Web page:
Brandy Beltmeyer, a similar outcast to Tim, has all of her online activity tyrannically monitored by her over-protective mother, Patricia, and has a GPS installed in her phone so her mom can spy on her movements. Tim takes an interest in her and they try to start a relationship, which is hindered at first due to Patricia deleting any and all texts sent to Brandy before she can even view them. They keep in touch through a Tumblr account Brandy has hidden from her mother and are able to meet up by having Brandy leave her cell phone at a friend's house. But Patricia eventually discovers Brandy's conversations with Tim and, upon discovering who he is, having learned about him from Kent at an anti-internet seminar she started, steals all of Brandy's internet privileges. Tim, upset over his cancelled game account, attempts to contact Brandy, but the Patricia intercepts his message and posing as Brandy, spits at him to leave her alone. Tim is plunged almost instantly into a state of extreme depression, as a direct result of which he takes most of his anti-depressants and overdoses. Brandy sneaks out and rushes over to his house, where she and Kent find him passed out on the floor. They rush him to the hospital and have him stabilized. Patricia eventually finds Brandy at the hospital with Tim, which sends her into a fit of hysterical tears from the horror of how her actions nearly caused the death of a child. Shaken, and finally realizing she crossed the line, she returns home, removing the GPS tracker from Brandy's computer.

The Voyager is shown one last time taking a picture of Earth from afar as a "pale blue dot."



By September 4, 2013, director Jason Reitman was about to add Adam Sandler, Rosemarie DeWitt and Jennifer Garner for the lead roles in his next comedy film.[7] By December 16, Emma Thompson, Judy Greer and Dean Norris were cast.[6] The young cast includes Ansel Elgort, Kaitlyn Dever, Elena Kampouris, Travis Tope, Katherine Hughes, Olivia Crocicchia, and Timothée Chalamet.[8] Other stars are David Denman, Jason Douglas, Dennis Haysbert, Shane Lynch, and J. K. Simmons.[9] Will Peltz also joined the cast of the film on December 17.[10]


Principal photography began on December 16, 2013 in and around Austin, Texas,[8][9]


The film premiered at the 2014 Toronto International Film Festival on September 6, 2014.[11] The film had a wide release on October 17, 2014, with a limited release on October 1, 2014 and an expanded release October 10, 2014.[12]


Box Office[edit]

Men, Women & Children opened in limited release on October 1 2014 in 17 theaters and grossed $48,024 with an average of $2,825 per theater and ranking #48 at the box office. In its wide release in 608 theaters the film grossed $306,367 with an average of $504 per theater and ranking #23, making it the fifth lowest opening in a release of 600 theaters or more.[13] The film has so far earned $603,688, well below its $16 million production budget.[14]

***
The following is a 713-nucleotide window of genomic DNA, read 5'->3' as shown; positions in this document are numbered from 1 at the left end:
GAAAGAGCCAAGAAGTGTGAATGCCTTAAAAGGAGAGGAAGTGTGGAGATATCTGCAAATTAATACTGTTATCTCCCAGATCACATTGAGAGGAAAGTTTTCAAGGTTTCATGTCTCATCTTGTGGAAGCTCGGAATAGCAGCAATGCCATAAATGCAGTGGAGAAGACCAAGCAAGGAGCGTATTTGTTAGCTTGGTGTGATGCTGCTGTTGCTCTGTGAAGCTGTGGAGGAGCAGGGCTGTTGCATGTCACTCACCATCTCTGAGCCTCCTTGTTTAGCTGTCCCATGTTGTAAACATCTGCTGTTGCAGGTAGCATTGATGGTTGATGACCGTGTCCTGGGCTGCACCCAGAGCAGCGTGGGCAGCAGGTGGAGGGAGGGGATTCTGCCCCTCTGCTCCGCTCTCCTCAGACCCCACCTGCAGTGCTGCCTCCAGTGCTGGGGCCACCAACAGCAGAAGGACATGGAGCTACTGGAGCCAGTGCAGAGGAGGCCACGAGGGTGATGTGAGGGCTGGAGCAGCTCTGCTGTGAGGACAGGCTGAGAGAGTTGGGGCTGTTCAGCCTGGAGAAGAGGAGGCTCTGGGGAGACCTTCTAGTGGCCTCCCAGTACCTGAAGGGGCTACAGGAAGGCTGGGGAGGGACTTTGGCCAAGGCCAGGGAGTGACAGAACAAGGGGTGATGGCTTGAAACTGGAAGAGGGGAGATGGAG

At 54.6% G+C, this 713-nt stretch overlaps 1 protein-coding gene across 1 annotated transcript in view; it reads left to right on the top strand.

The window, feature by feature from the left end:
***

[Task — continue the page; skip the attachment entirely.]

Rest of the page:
Critical Response[edit]

Men, Women & Children received negative reviews and has a 'rotten' rating of 29% on Rotten Tomatoes based on 96 reviews, with an average score of 4.8 out of 10. The consensus states: "Men, Women & Children is timely, but director Jason Reitman's overbearing approach to its themes blunts the movie's impact."[15] The film also has a score of 37 out of 100 on Metacritic based on 34 reviews, indicating "generally unfavorable reviews".[16]


  1. ^ "Men, Women & Children (15)". British Board of Film Classification. September 19, 2014. Retrieved September 19, 2014. 
  2. ^
  3. ^ "Men, Women & Children (2014)". Box Office Mojo. Retrieved October 24, 2014. 
  4. ^ "Toronto Film Festival Lineup". Variety. Retrieved 22 July 2014. 
  5. ^ Lee, Ashley (September 18, 2014). "Jennifer Garner Is Way Too Paranoid of Social Media in 'Men, Women & Children' Trailer". The Hollywood Reporter. Retrieved September 26, 2014. 
  6. ^ a b c d e f g h Ford, Rebecca (December 16, 2013). "Jason Reitman's 'Men, Women & Children' Adds Emma Thompson, Judy Greer, Dean Norris". The Hollywood Reporter. Retrieved December 19, 2013. 
  7. ^ "Toronto: Jason Reitman Lining Up His Next Film". The Hollywood Reporter. September 4, 2013. Retrieved December 19, 2013. 
  8. ^ a b Billington, Alex (December 16, 2013). "Jason Reitman's Next Film 'Men, Women & Children' Begins Shooting". Retrieved December 19, 2013. 
  9. ^ a b "Production Begins on Jason Reitman's Men, Women & Children" (Press release). Paramount Pictures via December 16, 2013. Retrieved December 19, 2013. 
  10. ^ Kroll, Justin (December 17, 2013). "Will Peltz Joins Cast of Jason Reitman’s ‘Men, Women & Children’". Variety. Retrieved December 19, 2013. 
  11. ^
  12. ^ "The Trailer for Jason Reitman's Men, Women & Children". Retrieved 2014-08-19. 
  13. ^
  14. ^
  15. ^ "Men, Women & Children". Rotten Tomatoes (Flixster). Retrieved October 17, 2014. 
  16. ^ "Men, Women & Children". Metacritic (CBS Interactive). Retrieved October 17, 2014. 

External links[edit]